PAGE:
The Apple iPhone is a popular item. The best summary I can find this morning suggests that Apple has sold about 130,000,000 iPhones globally in 4.5 years. Notice that Apple's fiscal year is different from our calendar year. The chart shows fiscal year sales.
This data raises many questions:
- Do the numbers reflect the production of phones, or the sales of phones?
- Do phones I returned for service get refurbished and resold?
- Are resold phones counted twice, or not (since I was given one in exchange)?
- What is the inventory in the Apple stores and other sales channels?
- Does everything eventually get sold?
- How do we count disposal of obsolete inventory?
- How can they make so many (150 million) for so little ($100-$200)?
- How can they sell so many (150 million) for so much ($400-550)?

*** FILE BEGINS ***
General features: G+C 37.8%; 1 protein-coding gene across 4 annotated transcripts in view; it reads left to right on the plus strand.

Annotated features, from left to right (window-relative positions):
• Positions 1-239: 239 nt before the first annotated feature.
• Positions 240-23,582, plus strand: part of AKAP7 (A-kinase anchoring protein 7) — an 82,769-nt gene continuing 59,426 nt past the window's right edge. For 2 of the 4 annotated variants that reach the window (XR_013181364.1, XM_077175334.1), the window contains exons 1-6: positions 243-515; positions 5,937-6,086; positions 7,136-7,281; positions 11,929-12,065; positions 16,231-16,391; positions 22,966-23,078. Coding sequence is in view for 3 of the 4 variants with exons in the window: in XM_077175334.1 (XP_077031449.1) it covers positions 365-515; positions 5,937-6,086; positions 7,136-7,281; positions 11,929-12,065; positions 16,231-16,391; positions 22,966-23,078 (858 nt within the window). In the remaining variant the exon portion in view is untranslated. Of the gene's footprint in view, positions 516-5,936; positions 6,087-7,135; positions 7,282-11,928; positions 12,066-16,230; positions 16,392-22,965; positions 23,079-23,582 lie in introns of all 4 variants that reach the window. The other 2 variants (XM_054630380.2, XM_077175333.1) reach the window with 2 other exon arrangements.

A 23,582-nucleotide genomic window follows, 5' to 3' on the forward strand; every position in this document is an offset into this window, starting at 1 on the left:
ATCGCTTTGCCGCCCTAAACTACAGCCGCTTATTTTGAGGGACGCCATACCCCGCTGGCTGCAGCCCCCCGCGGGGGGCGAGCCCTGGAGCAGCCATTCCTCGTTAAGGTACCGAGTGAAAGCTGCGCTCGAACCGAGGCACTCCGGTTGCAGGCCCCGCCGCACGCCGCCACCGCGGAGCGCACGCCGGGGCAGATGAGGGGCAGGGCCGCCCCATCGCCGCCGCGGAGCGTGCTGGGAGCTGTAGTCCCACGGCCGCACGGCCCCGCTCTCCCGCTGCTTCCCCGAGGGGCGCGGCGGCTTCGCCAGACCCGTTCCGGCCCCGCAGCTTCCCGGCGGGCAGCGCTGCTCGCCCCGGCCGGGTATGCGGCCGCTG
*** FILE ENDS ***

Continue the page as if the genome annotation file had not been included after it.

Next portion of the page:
- $50 Memory and processor chips
- $40 Display and touch-screen assembly
- $30 Misc components and packaging
- $30 Camera, Bluetooth, Wifi, Compass, Sound
- $20 Mechanical items (switches, jacks, plugs, cables)
- $10 Accessories and Battery
- $10 Production and assembly by Foxconn
Now I can try to answer my two questions:
- Apple makes the iPhones for so little by purchasing huge quantities of parts inexpensively along with efficient manufacturing using Asian subcontractors with low labor costs
- Apple sells the iPhones for so much because they make calls, provide the calendar, keep our address books, take photographs, hold our music collections, play movies, and run 402,000 apps (as of today) - things that are more cumbersome to do - and expensive - without the iPhone.
This fits in with the Labor Value philosophy, where an item's value ( when one buys, sells or exchanges it ) is connected to the toil and trouble which it can save the owner.